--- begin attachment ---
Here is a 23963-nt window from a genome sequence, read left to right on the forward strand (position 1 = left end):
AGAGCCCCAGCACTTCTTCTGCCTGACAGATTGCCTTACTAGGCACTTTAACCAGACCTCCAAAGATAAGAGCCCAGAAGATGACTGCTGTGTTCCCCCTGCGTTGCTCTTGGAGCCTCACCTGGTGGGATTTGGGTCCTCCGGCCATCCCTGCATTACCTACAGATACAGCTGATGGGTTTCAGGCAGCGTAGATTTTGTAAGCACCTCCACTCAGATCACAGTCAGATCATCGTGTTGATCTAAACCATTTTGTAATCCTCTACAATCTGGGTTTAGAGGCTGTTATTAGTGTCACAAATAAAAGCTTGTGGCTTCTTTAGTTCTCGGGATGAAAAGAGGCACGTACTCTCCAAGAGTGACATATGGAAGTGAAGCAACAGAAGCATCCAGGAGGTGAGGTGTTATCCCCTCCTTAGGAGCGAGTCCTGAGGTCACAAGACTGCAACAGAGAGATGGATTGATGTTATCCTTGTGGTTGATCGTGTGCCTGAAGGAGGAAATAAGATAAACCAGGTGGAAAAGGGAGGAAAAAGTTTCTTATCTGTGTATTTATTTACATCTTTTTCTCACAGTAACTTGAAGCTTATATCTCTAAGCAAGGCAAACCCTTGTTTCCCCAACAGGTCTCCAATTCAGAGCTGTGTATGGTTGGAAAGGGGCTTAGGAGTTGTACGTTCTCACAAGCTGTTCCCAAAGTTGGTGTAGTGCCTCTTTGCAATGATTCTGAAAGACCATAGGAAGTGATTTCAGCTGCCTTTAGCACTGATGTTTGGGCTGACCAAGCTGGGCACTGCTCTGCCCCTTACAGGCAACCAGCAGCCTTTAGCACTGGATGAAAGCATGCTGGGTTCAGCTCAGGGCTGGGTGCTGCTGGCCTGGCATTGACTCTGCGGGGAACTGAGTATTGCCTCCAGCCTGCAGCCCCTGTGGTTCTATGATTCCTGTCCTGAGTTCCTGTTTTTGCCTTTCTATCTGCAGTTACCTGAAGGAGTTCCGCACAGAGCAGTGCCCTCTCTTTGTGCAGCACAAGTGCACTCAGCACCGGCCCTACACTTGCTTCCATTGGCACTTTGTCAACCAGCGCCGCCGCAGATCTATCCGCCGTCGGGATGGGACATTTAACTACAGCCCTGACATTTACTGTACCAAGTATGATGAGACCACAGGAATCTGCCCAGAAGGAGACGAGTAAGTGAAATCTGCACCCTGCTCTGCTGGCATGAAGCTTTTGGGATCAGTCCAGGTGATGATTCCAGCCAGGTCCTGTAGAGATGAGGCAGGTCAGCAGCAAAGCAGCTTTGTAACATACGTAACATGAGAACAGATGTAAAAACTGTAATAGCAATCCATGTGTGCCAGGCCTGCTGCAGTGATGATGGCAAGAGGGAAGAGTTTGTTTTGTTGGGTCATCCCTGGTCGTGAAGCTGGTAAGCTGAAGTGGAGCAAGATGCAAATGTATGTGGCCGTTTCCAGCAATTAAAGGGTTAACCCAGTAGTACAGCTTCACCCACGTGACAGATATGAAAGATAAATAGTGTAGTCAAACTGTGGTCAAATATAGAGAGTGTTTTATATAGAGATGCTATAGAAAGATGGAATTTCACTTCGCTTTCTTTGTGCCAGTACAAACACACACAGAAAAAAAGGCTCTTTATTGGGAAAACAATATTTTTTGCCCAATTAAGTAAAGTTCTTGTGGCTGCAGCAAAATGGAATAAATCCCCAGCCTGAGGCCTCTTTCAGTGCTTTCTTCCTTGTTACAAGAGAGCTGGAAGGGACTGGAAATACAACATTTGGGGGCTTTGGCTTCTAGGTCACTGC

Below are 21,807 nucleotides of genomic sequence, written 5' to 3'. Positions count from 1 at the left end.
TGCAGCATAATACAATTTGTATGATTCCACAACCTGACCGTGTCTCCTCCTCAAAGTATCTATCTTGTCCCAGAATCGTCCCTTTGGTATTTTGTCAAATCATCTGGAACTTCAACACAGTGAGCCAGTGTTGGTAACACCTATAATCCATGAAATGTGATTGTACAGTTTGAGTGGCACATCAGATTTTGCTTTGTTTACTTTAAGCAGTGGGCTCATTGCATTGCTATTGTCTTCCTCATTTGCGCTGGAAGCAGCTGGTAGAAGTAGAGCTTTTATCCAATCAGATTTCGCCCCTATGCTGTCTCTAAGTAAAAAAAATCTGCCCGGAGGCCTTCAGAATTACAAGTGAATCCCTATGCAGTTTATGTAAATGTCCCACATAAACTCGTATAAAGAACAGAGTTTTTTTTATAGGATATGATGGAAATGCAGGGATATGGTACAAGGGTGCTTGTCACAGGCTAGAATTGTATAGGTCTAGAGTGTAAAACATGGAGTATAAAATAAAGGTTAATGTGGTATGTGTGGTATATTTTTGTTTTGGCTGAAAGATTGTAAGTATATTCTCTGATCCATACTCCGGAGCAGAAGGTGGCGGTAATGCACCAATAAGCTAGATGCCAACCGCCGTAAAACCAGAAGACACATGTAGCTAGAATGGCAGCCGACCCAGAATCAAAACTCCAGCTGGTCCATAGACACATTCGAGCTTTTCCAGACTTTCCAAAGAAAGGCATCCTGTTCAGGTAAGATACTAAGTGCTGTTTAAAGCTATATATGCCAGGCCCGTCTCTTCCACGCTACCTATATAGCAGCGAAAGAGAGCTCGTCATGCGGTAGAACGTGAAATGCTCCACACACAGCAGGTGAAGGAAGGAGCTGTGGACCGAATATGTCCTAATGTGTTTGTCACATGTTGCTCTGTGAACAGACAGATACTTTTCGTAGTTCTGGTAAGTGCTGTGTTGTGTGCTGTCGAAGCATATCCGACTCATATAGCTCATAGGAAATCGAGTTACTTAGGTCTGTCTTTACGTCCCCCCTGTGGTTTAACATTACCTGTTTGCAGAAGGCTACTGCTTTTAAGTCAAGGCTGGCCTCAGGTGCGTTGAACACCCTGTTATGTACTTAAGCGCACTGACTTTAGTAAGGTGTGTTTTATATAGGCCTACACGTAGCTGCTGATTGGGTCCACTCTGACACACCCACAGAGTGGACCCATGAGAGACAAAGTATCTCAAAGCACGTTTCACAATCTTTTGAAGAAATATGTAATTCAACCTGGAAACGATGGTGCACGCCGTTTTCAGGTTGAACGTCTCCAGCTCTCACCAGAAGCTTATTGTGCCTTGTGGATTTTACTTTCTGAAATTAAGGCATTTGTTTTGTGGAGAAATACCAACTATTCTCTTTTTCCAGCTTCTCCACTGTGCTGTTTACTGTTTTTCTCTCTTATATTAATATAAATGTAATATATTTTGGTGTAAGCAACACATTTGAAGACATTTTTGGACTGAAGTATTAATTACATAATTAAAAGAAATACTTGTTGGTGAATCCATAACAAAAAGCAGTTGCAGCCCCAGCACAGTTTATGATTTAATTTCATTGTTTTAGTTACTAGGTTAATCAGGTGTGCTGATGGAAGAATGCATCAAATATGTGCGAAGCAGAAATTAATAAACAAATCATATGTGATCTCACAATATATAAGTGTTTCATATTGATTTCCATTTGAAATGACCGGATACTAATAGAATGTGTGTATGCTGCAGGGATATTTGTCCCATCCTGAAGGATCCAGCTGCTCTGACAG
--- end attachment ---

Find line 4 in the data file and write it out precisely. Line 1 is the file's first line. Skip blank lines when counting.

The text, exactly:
TGCAGCATAATACAATTTGTATGATTCCACAACCTGACCGTGTCTCCTCCTCAAAGTATCTATCTTGTCCCAGAATCGTCCCTTTGGTATTTTGTCAAATCATCTGGAACTTCAACACAGTGAGCCAGTGTTGGTAACACCTATAATCCATGAAATGTGATTGTACAGTTTGAGTGGCACATCAGATTTTGCTTTGTTTACTTTAAGCAGTGGGCTCATTGCATTGCTATTGTCTTCCTCATTTGCGCTGGAAGCAGCTGGTAGAAGTAGAGCTTTTATCCAATCAGATTTCGCCCCTATGCTGTCTCTAAGTAAAAAAAATCTGCCCGGAGGCCTTCAGAATTACAAGTGAATCCCTATGCAGTTTATGTAAATGTCCCACATAAACTCGTATAAAGAACAGAGTTTTTTTTATAGGATATGATGGAAATGCAGGGATATGGTACAAGGGTGCTTGTCACAGGCTAGAATTGTATAGGTCTAGAGTGTAAAACATGGAGTATAAAATAAAGGTTAATGTGGTATGTGTGGTATATTTTTGTTTTGGCTGAAAGATTGTAAGTATATTCTCTGATCCATACTCCGGAGCAGAAGGTGGCGGTAATGCACCAATAAGCTAGATGCCAACCGCCGTAAAACCAGAAGACACATGTAGCTAGAATGGCAGCCGACCCAGAATCAAAACTCCAGCTGGTCCATAGACACATTCGAGCTTTTCCAGACTTTCCAAAGAAAGGCATCCTGTTCAGGTAAGATACTAAGTGCTGTTTAAAGCTATATATGCCAGGCCCGTCTCTTCCACGCTACCTATATAGCAGCGAAAGAGAGCTCGTCATGCGGTAGAACGTGAAATGCTCCACACACAGCAGGTGAAGGAAGGAGCTGTGGACCGAATATGTCCTAATGTGTTTGTCACATGTTGCTCTGTGAACAGACAGATACTTTTCGTAGTTCTGGTAAGTGCTGTGTTGTGTGCTGTCGAAGCATATCCGACTCATATAGCTCATAGGAAATCGAGTTACTTAGGTCTGTCTTTACGTCCCCCCTGTGGTTTAACATTACCTGTTTGCAGAAGGCTACTGCTTTTAAGTCAAGGCTGGCCTCAGGTGCGTTGAACACCCTGTTATGTACTTAAGCGCACTGACTTTAGTAAGGTGTGTTTTATATAGGCCTACACGTAGCTGCTGATTGGGTCCACTCTGACACACCCACAGAGTGGACCCATGAGAGACAAAGTATCTCAAAGCACGTTTCACAATCTTTTGAAGAAATATGTAATTCAACCTGGAAACGATGGTGCACGCCGTTTTCAGGTTGAACGTCTCCAGCTCTCACCAGAAGCTTATTGTGCCTTGTGGATTTTACTTTCTGAAATTAAGGCATTTGTTTTGTGGAGAAATACCAACTATTCTCTTTTTCCAGCTTCTCCACTGTGCTGTTTACTGTTTTTCTCTCTTATATTAATATAAATGTAATATATTTTGGTGTAAGCAACACATTTGAAGACATTTTTGGACTGAAGTATTAATTACATAATTAAAAGAAATACTTGTTGGTGAATCCATAACAAAAAGCAGTTGCAGCCCCAGCACAGTTTATGATTTAATTTCATTGTTTTAGTTACTAGGTTAATCAGGTGTGCTGATGGAAGAATGCATCAAATATGTGCGAAGCAGAAATTAATAAACAAATCATATGTGATCTCACAATATATAAGTGTTTCATATTGATTTCCATTTGAAATGACCGGATACTAATAGAATGTGTGTATGCTGCAGGGATATTTGTCCCATCCTGAAGGATCCAGCTGCTCTGACAG